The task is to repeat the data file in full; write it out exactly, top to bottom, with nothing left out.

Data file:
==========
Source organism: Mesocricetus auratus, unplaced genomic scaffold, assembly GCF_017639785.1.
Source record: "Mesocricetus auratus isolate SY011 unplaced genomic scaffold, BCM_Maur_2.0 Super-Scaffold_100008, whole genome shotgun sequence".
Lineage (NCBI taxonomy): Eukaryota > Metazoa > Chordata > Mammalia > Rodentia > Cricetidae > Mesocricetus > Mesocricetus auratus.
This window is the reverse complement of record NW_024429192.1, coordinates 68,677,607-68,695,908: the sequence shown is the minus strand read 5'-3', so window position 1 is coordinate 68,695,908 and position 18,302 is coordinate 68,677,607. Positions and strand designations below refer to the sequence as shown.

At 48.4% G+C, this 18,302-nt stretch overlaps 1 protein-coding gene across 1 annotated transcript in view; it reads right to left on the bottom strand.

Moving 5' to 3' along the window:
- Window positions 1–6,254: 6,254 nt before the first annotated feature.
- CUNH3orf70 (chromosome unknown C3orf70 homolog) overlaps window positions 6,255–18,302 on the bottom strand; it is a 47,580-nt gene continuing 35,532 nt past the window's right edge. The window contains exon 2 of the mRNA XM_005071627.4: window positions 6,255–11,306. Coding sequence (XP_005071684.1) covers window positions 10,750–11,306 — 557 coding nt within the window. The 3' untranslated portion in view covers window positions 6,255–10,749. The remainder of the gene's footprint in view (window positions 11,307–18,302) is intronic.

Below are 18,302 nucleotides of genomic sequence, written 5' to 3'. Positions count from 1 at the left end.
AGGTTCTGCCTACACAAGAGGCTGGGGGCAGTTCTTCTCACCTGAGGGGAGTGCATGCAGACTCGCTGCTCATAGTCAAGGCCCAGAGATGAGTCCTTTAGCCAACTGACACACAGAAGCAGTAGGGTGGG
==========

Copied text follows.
Source organism: Mesocricetus auratus, unplaced genomic scaffold, assembly GCF_017639785.1.
Source record: "Mesocricetus auratus isolate SY011 unplaced genomic scaffold, BCM_Maur_2.0 Super-Scaffold_100008, whole genome shotgun sequence".
Lineage (NCBI taxonomy): Eukaryota > Metazoa > Chordata > Mammalia > Rodentia > Cricetidae > Mesocricetus > Mesocricetus auratus.
This window is the reverse complement of record NW_024429192.1, coordinates 68,677,607-68,695,908: the sequence shown is the minus strand read 5'-3', so window position 1 is coordinate 68,695,908 and position 18,302 is coordinate 68,677,607. Positions and strand designations below refer to the sequence as shown.

At 48.4% G+C, this 18,302-nt stretch overlaps 1 protein-coding gene across 1 annotated transcript in view; it reads right to left on the bottom strand.

Moving 5' to 3' along the window:
- Window positions 1–6,254: 6,254 nt before the first annotated feature.
- CUNH3orf70 (chromosome unknown C3orf70 homolog) overlaps window positions 6,255–18,302 on the bottom strand; it is a 47,580-nt gene continuing 35,532 nt past the window's right edge. The window contains exon 2 of the mRNA XM_005071627.4: window positions 6,255–11,306. Coding sequence (XP_005071684.1) covers window positions 10,750–11,306 — 557 coding nt within the window. The 3' untranslated portion in view covers window positions 6,255–10,749. The remainder of the gene's footprint in view (window positions 11,307–18,302) is intronic.

Below are 18,302 nucleotides of genomic sequence, written 5' to 3'. Positions count from 1 at the left end.
AGGTTCTGCCTACACAAGAGGCTGGGGGCAGTTCTTCTCACCTGAGGGGAGTGCATGCAGACTCGCTGCTCATAGTCAAGGCCCAGAGATGAGTCCTTTAGCCAACTGACACACAGAAGCAGTAGGGTGGG